According to the rules set down by Greg Laden over at Science Blogs, I have had a trawl through the blasts from the pasts that was my 18 months or older blog posts to find one that is “exactly in lie [sic] with the writing or research in which they are currently engaged”. I thought about my Visiting With Enigma post, which has a special place in my heart, but didn’t choose it in the end as it didn’t have anything to do with my current research. Instead, I ended up choosing my very first post on WordPress: FuGO Workshop Day 1. It may not sound like much, but there are a number of things recommending this particular post.
- FuGO was the original name for the OBI project, of which I’m still a part and therefore it fits with the requirement that I still am involved.
- This was my first introduction to ontologies, and happened just as I was leaving one job (at the EBI) and starting a new one (at CISBAN). Such an important change deserves another mention.
- I notice an earlier incarnation of my “be sensible” statement in this post, where I say that I learned from Richard Scheuerman that it is always a good idea to use “only those fields which would be of most use to the biologist, rather than those that would make us bioinformaticians most happy”.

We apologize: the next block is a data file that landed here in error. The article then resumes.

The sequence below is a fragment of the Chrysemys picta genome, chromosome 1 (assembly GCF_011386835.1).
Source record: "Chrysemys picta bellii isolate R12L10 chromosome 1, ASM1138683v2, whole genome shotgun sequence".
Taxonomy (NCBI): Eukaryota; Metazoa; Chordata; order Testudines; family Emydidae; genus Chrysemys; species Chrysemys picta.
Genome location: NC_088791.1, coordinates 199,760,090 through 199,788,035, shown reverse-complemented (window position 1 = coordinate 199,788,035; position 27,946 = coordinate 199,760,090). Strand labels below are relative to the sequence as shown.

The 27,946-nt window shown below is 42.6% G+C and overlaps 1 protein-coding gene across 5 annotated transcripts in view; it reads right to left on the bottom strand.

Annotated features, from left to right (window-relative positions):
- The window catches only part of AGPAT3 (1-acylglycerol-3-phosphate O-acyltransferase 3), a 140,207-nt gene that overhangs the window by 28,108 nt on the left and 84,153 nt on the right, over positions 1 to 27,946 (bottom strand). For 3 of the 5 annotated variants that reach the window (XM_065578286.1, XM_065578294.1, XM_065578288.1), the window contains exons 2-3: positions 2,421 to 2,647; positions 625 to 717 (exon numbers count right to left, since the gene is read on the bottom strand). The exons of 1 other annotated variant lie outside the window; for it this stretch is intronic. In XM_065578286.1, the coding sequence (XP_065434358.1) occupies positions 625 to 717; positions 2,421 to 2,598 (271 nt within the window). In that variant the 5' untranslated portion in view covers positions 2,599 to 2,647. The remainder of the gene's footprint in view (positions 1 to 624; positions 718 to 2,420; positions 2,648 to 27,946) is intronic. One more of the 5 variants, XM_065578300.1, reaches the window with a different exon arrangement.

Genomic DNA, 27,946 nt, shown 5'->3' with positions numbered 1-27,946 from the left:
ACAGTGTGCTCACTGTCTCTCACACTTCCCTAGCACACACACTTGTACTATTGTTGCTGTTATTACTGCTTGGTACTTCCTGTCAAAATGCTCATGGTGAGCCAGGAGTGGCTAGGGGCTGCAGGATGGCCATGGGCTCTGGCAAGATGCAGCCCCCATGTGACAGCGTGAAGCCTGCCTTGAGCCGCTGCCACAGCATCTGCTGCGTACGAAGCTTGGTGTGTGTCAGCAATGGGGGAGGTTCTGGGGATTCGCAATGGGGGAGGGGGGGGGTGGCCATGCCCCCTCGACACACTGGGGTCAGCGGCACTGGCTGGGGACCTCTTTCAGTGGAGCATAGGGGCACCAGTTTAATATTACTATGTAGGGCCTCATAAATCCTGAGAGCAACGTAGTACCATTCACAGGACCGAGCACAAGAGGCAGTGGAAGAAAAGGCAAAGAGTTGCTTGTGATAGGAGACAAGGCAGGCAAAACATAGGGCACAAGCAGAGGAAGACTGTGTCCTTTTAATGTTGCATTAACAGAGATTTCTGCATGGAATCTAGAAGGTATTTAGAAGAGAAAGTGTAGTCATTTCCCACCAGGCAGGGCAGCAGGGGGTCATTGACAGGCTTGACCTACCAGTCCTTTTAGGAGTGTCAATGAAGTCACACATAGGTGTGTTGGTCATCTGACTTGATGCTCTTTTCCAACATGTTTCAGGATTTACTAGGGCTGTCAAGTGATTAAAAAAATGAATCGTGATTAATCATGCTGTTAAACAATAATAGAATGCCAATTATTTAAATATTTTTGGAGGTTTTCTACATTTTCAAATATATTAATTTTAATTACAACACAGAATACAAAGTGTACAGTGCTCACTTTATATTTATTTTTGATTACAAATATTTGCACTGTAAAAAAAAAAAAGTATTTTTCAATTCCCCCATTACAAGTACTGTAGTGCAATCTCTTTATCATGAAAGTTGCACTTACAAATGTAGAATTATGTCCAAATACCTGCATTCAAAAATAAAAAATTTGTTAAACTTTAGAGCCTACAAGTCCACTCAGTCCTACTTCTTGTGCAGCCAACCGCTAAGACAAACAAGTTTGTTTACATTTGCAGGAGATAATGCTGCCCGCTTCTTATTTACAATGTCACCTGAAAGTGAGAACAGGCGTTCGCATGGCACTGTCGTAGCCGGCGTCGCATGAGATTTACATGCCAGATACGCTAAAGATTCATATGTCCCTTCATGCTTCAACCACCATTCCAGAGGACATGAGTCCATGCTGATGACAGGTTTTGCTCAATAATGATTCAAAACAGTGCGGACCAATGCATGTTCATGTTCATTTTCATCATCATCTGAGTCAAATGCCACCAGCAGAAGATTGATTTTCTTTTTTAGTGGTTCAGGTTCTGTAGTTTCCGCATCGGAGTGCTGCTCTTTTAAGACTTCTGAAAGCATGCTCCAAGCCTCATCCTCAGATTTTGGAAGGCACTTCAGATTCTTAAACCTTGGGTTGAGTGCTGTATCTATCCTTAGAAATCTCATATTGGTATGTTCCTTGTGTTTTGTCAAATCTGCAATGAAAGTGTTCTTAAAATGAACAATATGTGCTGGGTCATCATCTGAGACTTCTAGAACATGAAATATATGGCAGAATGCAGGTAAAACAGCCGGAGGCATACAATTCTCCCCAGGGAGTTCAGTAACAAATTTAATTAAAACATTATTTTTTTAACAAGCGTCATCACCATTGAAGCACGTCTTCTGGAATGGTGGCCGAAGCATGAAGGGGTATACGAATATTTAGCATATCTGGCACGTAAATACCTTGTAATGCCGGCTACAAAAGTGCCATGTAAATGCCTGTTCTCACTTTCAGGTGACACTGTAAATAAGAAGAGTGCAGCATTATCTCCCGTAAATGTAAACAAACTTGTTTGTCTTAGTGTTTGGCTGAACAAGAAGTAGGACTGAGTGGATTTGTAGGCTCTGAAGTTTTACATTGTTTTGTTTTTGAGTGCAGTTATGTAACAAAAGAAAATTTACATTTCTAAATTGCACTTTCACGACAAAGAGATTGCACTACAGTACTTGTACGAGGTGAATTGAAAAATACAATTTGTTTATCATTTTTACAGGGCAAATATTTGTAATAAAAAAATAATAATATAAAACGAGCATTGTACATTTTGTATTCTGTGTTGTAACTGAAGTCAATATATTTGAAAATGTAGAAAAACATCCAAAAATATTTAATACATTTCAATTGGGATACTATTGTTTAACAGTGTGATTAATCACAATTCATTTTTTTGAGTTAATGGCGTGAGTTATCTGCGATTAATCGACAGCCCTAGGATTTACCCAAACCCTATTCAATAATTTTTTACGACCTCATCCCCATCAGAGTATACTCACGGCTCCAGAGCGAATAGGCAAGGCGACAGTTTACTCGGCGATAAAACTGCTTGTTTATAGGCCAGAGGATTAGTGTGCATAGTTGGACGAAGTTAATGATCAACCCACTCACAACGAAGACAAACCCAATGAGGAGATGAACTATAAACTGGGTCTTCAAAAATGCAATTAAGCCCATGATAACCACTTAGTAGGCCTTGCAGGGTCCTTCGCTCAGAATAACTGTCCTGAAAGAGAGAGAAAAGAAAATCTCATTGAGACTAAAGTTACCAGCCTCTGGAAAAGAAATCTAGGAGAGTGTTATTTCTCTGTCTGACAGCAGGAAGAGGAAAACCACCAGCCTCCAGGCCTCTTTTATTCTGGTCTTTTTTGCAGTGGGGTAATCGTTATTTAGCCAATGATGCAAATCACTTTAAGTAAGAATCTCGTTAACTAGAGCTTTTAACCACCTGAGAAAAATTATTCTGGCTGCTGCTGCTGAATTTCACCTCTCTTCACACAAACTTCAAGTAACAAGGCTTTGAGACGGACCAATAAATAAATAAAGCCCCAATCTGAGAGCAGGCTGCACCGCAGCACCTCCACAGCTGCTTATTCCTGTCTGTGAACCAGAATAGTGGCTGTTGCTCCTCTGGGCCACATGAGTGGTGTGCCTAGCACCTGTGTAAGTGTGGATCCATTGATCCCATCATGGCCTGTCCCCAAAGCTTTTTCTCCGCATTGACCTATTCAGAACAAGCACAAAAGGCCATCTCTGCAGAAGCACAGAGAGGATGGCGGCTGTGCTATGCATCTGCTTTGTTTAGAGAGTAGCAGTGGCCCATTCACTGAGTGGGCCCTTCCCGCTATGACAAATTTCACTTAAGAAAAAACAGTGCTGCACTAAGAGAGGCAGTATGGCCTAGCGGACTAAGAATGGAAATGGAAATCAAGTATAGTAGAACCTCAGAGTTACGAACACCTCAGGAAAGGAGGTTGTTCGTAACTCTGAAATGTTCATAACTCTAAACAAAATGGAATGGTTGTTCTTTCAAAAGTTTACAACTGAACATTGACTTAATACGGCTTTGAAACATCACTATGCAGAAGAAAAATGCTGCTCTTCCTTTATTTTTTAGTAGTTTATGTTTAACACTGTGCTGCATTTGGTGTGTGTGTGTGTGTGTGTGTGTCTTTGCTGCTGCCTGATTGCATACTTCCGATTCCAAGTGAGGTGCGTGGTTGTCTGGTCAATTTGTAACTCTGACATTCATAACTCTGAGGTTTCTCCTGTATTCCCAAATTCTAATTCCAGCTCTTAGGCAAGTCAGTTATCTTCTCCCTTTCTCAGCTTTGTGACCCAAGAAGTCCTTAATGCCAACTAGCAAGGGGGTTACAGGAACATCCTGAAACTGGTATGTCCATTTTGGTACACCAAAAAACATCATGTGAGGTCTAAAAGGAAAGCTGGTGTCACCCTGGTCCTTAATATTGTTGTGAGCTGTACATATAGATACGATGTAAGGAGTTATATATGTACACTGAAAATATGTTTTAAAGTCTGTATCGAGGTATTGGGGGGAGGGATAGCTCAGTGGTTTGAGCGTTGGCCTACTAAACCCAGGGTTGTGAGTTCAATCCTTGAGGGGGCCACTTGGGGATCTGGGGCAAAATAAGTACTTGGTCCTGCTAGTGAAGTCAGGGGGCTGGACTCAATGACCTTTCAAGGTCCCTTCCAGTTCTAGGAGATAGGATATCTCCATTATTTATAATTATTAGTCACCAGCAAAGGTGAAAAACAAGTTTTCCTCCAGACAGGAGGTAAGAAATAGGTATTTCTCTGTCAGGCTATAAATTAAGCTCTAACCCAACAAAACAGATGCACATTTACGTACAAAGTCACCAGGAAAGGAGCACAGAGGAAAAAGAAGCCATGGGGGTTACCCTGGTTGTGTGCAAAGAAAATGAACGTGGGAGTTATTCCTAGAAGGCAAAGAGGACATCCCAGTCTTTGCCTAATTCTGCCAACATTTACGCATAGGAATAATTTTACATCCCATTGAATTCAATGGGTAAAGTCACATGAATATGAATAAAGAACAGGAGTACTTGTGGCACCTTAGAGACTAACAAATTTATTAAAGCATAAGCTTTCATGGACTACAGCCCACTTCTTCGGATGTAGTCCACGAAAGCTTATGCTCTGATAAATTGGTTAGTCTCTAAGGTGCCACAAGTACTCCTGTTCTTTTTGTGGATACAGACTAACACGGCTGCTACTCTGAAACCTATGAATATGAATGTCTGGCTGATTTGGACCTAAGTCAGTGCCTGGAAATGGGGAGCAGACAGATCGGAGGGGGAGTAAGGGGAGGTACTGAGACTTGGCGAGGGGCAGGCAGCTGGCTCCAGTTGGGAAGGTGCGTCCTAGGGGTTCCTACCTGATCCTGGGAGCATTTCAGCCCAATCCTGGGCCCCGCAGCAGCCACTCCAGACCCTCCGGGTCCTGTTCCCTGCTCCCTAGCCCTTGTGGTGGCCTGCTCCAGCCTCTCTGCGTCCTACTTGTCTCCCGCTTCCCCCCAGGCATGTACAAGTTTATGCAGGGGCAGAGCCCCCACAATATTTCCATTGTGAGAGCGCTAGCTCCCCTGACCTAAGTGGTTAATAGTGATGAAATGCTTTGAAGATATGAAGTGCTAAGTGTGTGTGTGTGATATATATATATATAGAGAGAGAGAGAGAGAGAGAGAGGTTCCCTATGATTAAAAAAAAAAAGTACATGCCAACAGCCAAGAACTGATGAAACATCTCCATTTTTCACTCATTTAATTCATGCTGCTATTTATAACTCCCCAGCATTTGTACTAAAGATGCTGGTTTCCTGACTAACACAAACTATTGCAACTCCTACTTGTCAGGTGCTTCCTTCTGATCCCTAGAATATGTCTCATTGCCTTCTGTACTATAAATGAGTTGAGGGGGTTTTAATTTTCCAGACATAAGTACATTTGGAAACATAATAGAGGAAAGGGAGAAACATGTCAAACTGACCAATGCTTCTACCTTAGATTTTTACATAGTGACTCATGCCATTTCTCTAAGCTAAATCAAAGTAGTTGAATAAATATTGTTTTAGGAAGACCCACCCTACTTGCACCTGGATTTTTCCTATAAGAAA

- FuGO wasn’t the only thing that has since undergone a name change. This post also contained information about the “new” MIcheck registry of minimal checklists: this has continued to gain in popularity, and is now MIBBI.
- Just last week at the CBO workshop, and again in a short discussion on FriendFeed that led to longer real-life conversations (Phillip Lord’s paper that deals with this topic), there was a long discussion at the FuGO workshop about Multiple versus Single inheritance in ontologies. This was also my first introduction to Robert Stevens and Barry Smith, who both took center stage in the MI/SI discussion. Listening to Barry and Robert speak was really informative and interesting and fun!
What a fantastic day that was: a crash course in ontology development and best-practices, as well as introductions to some of the most well-known people in the biological / biomedical ontology world. In many ways, those first few days of my current job / last few days of my old job shaped where I am now.
Read that entire post, and Happy Blogging is Hard Day! Thanks to Greg Laden for the great idea.